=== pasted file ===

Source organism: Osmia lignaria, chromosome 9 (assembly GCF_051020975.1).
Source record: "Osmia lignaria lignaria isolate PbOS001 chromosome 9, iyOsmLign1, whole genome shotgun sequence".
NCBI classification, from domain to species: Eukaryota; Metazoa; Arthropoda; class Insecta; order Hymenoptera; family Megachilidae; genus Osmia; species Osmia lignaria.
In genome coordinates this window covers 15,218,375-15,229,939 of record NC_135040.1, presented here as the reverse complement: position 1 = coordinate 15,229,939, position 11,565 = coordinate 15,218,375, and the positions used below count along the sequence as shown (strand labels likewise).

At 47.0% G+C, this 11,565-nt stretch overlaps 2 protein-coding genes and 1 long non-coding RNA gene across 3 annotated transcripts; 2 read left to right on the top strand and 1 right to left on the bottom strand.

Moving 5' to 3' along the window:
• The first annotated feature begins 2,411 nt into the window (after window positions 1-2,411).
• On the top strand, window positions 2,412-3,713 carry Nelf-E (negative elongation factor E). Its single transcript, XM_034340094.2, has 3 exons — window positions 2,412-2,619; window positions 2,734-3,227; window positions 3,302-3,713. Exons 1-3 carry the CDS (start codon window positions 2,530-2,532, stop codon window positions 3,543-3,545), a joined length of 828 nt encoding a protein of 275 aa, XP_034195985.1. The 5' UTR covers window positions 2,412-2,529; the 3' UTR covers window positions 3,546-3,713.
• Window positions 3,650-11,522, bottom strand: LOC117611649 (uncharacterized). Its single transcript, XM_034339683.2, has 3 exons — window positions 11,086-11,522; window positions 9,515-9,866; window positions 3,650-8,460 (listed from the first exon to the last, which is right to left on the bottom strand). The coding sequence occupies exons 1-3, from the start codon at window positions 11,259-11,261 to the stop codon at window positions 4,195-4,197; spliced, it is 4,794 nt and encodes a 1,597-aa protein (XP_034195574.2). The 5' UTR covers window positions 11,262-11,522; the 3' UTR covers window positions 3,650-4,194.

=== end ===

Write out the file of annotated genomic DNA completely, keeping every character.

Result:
Source organism: Osmia lignaria, chromosome 9 (assembly GCF_051020975.1).
Source record: "Osmia lignaria lignaria isolate PbOS001 chromosome 9, iyOsmLign1, whole genome shotgun sequence".
NCBI classification, from domain to species: Eukaryota; Metazoa; Arthropoda; class Insecta; order Hymenoptera; family Megachilidae; genus Osmia; species Osmia lignaria.
In genome coordinates this window covers 15,218,375-15,229,939 of record NC_135040.1, presented here as the reverse complement: position 1 = coordinate 15,229,939, position 11,565 = coordinate 15,218,375, and the positions used below count along the sequence as shown (strand labels likewise).

At 47.0% G+C, this 11,565-nt stretch overlaps 2 protein-coding genes and 1 long non-coding RNA gene across 3 annotated transcripts; 2 read left to right on the top strand and 1 right to left on the bottom strand.

Moving 5' to 3' along the window:
• The first annotated feature begins 2,411 nt into the window (after window positions 1-2,411).
• On the top strand, window positions 2,412-3,713 carry Nelf-E (negative elongation factor E). Its single transcript, XM_034340094.2, has 3 exons — window positions 2,412-2,619; window positions 2,734-3,227; window positions 3,302-3,713. Exons 1-3 carry the CDS (start codon window positions 2,530-2,532, stop codon window positions 3,543-3,545), a joined length of 828 nt encoding a protein of 275 aa, XP_034195985.1. The 5' UTR covers window positions 2,412-2,529; the 3' UTR covers window positions 3,546-3,713.
• Window positions 3,650-11,522, bottom strand: LOC117611649 (uncharacterized). Its single transcript, XM_034339683.2, has 3 exons — window positions 11,086-11,522; window positions 9,515-9,866; window positions 3,650-8,460 (listed from the first exon to the last, which is right to left on the bottom strand). The coding sequence occupies exons 1-3, from the start codon at window positions 11,259-11,261 to the stop codon at window positions 4,195-4,197; spliced, it is 4,794 nt and encodes a 1,597-aa protein (XP_034195574.2). The 5' UTR covers window positions 11,262-11,522; the 3' UTR covers window positions 3,650-4,194.